• Get more information to share with the baby’s healthcare provider and other caregivers. The more you know, the quicker decisions can be made.

Newborn Screening for Spinal Muscular Atrophy - Cure SMA (1)

The figure above shows the chances that a healthy mother and father who are SMA carriers—each with one working SMN1 gene and one missing or faulty SMN1 gene—will have a child with SMA. In each pregnancy, the chance of these parents having a child with SMA is 1 in 4, or 25%.

(Video) Grace Grutter on SMA Newborn Screening

Newborn Screening Resources

We know this information may come as a surprise. We’re here to help. Cure SMA is nonprofit advocacy group that focuses specifically on SMA. You can find numerous resources for newly diagnosed families, and you can always contact us for information, guidance, or support. The below booklets offer a foundation for understanding SMA if you are a parent, patient, or healthcare provider learning about SMA for the first time.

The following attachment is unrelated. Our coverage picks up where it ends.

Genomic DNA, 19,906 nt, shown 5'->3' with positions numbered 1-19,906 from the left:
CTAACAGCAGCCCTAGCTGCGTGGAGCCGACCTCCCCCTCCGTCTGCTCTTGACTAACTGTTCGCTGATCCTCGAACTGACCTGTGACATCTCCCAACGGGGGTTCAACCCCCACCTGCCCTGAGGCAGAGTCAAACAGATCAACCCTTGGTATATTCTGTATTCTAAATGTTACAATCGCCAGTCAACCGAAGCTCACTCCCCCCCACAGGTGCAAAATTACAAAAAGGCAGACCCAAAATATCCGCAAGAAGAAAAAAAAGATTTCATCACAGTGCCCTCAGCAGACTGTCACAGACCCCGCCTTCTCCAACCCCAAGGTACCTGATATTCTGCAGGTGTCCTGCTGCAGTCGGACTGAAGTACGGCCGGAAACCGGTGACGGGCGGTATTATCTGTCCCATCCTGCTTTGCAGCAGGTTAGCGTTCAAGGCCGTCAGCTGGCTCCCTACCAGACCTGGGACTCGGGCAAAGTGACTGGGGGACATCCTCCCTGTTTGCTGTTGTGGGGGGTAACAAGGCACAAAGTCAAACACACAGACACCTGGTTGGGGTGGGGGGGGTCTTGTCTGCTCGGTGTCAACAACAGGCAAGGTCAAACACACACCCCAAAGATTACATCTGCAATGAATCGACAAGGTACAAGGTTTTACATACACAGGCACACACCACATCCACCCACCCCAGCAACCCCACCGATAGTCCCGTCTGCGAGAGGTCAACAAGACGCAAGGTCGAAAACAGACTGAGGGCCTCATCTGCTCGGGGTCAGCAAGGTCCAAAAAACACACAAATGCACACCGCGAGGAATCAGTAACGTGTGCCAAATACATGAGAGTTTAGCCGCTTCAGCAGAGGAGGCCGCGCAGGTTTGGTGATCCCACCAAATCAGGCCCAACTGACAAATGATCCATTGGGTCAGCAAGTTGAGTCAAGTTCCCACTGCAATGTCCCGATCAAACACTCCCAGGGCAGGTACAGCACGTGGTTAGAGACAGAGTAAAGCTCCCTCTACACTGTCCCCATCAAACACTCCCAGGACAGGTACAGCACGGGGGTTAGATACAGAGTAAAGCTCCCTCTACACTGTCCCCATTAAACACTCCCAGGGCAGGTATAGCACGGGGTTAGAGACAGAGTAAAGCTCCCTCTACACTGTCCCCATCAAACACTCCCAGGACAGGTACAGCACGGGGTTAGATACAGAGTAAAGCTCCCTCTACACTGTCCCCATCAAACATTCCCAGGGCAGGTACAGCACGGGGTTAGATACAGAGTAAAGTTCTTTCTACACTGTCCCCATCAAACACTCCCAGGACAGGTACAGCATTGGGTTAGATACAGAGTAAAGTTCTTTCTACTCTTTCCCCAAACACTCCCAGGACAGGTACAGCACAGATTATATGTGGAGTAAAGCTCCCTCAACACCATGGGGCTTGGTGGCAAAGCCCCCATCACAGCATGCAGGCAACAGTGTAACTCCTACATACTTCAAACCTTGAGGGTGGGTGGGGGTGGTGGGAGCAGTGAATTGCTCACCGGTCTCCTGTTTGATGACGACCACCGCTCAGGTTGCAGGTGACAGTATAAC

For Families In English



Guide for Healthcare Providers: What You Need to Know and Do About an SMA Diagnosis

for healthcare providers In English


para médicos en espanol

Newborn Screening for Spinal Muscular Atrophy - Cure SMA (2)

To access and download all of our Cure SMA Care Series Booklets, click the button below. These booklets discuss topics from genetics of SMA to nutrition, breathing basics, musculoskeletal system, mental health, and much more! We currently offer our “Understanding SMA” booklet in nine languages and will be continuing to expand our translated collection.

Click here for more booklets